Cyberspace authorities fine platforms for illegally publishing news, sharing porn
During the first quarter of this year, Chinese cyberspace regulators at various levels shut down more than 4,200 websites and banned nearly 70 apps suspected of engaging in criminal activities such as providing illegal news services and spreading pornography.
According to a news release published on Sunday by the Cyberspace Administration of China, the nation's top cyberspace watchdog, leaders of more than 2,000 websites were summoned and instructed to rectify their actions, and 48 websites were banned from offering or upgrading services.
In addition, 55 mobile apps were removed from app stores and 12 were shut down, the news release said, adding that some 4,200 websites were shuttered and had their licenses revoked.
The cyberspace regulator named some of the violators in the news release.
For example, some internet platforms — including search engine Bing.com, which published or transmitted prohibited information — were fined, and their leaders were summoned by local cyberspace regulators and asked to immediately rectify their actions. Some of the functions on these platforms were also restricted.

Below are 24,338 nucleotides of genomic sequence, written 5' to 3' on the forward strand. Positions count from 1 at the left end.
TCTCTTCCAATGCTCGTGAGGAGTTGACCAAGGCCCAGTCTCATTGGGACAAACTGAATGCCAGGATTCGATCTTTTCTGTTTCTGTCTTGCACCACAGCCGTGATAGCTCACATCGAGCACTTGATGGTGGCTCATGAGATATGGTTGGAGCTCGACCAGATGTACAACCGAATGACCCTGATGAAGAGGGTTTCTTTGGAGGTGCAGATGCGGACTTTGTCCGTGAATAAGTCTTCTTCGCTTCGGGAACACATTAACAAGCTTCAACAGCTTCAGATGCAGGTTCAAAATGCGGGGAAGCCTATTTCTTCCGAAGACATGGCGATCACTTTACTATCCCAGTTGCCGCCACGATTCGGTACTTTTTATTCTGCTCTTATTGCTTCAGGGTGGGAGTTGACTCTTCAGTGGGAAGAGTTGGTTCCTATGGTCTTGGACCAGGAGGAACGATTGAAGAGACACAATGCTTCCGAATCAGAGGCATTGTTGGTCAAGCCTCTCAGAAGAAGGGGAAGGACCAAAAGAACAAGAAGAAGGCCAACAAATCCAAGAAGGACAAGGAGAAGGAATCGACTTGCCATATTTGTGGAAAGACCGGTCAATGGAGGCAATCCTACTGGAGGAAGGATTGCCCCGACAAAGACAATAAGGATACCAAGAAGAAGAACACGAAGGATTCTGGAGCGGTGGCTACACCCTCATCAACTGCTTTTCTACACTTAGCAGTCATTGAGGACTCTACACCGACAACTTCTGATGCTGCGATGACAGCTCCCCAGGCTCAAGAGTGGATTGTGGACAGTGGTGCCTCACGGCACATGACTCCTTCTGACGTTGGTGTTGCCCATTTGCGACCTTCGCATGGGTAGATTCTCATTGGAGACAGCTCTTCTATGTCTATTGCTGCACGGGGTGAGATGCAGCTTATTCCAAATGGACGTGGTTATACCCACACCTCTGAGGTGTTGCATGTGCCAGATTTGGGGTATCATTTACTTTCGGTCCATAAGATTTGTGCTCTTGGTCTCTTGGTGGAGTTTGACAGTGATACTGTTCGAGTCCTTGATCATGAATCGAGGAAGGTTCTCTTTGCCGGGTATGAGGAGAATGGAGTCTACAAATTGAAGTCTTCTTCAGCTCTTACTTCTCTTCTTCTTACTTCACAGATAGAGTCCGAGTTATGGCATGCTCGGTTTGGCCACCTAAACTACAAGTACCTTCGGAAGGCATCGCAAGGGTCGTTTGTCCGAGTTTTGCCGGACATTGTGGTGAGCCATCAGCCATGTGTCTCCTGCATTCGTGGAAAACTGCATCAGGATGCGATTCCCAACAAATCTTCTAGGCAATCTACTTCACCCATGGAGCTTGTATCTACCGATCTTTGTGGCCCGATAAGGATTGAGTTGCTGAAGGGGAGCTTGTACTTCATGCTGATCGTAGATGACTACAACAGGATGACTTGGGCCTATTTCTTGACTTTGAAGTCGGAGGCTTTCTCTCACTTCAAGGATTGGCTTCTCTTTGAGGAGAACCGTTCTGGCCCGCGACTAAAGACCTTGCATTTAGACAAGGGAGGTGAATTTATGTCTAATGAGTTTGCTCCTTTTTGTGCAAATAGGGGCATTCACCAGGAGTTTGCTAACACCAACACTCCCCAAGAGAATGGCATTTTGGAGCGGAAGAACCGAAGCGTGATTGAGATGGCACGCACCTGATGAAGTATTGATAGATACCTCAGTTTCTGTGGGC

Others such as search engine Baidu, Twitter-like platform Sina Weibo and livestreaming giant Douyu were punished for failing to manage information posted by their users, resulting in the online spread of "harmful information" such as pornography, superstition, prostitution, gambling and high-interest lending, the news release said, adding that these platforms were also fined and urged to make immediate rectifications.
Other websites that illegally published internet news or offered information services also received punishment.
Furthermore, the cyberspace administration revealed that 12 apps were allowed to return to app stores after rectifying problems.